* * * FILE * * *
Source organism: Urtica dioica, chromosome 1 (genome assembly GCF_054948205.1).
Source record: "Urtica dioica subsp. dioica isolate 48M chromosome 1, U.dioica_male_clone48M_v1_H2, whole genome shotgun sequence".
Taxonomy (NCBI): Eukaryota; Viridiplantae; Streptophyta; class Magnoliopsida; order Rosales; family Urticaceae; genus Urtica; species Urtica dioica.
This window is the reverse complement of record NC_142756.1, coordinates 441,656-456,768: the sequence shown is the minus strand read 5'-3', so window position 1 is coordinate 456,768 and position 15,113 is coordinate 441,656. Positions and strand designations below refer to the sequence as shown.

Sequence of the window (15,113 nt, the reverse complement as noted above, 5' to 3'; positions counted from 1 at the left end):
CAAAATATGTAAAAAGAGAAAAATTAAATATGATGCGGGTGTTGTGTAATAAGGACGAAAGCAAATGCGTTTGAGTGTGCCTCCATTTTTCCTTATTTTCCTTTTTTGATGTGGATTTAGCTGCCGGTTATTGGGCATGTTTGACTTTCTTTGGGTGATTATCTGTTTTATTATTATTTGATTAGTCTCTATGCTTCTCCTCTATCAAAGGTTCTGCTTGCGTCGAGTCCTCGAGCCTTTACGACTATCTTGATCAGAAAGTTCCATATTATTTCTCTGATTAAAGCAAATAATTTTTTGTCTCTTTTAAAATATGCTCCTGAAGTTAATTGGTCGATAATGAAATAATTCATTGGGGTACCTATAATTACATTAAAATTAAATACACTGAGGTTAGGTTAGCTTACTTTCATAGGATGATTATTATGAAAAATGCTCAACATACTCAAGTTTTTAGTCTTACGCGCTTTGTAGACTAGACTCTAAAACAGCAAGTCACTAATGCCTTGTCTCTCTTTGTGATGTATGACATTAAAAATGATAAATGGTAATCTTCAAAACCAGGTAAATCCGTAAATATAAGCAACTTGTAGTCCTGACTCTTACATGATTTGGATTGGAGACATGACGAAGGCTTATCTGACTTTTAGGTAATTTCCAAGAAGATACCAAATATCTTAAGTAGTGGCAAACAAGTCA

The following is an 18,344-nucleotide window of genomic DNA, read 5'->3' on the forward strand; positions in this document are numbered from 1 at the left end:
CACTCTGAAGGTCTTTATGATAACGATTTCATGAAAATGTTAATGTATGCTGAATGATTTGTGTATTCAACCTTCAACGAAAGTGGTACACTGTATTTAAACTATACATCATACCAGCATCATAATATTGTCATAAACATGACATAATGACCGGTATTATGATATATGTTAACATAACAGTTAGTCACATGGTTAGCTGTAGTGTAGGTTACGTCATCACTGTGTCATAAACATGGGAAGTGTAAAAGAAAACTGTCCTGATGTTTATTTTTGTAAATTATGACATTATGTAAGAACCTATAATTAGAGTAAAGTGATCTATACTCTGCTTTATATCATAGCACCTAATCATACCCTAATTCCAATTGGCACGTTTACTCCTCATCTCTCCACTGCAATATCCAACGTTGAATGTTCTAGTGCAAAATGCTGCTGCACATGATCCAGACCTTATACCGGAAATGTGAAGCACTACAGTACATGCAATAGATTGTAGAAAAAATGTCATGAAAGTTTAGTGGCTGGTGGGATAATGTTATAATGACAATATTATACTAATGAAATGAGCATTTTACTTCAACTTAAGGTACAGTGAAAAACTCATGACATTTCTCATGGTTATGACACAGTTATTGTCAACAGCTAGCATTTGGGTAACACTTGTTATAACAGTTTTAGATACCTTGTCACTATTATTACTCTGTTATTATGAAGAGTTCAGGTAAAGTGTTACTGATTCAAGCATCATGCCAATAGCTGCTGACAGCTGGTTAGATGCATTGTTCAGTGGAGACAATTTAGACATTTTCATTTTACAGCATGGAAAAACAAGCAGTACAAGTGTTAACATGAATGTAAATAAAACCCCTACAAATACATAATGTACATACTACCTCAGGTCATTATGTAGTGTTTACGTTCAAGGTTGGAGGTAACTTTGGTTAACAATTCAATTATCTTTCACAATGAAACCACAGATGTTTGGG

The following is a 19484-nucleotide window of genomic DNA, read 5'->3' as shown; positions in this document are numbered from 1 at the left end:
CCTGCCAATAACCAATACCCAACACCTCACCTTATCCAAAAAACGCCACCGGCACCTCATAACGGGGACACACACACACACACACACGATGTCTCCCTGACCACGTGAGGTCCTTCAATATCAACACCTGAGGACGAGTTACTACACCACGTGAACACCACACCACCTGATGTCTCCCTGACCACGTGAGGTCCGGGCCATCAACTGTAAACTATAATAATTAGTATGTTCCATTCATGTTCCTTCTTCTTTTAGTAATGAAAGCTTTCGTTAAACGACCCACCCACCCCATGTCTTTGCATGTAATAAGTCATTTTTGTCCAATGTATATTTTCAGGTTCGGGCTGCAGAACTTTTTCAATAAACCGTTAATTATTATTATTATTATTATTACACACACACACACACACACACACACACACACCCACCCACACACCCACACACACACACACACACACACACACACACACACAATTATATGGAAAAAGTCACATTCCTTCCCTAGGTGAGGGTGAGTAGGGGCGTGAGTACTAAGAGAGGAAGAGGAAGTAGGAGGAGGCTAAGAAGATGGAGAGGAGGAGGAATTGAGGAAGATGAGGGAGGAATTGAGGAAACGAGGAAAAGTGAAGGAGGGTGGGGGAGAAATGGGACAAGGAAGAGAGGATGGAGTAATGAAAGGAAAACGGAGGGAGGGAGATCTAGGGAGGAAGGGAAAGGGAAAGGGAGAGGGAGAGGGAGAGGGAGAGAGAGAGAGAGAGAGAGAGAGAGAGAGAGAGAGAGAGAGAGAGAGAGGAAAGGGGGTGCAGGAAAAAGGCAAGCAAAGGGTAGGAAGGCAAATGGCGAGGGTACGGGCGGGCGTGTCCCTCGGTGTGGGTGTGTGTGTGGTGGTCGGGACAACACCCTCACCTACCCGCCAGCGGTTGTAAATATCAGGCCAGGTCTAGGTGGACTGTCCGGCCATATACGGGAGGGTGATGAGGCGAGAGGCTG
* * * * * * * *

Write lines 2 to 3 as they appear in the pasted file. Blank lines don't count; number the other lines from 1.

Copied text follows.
Source record: "Urtica dioica subsp. dioica isolate 48M chromosome 1, U.dioica_male_clone48M_v1_H2, whole genome shotgun sequence".
Taxonomy (NCBI): Eukaryota; Viridiplantae; Streptophyta; class Magnoliopsida; order Rosales; family Urticaceae; genus Urtica; species Urtica dioica.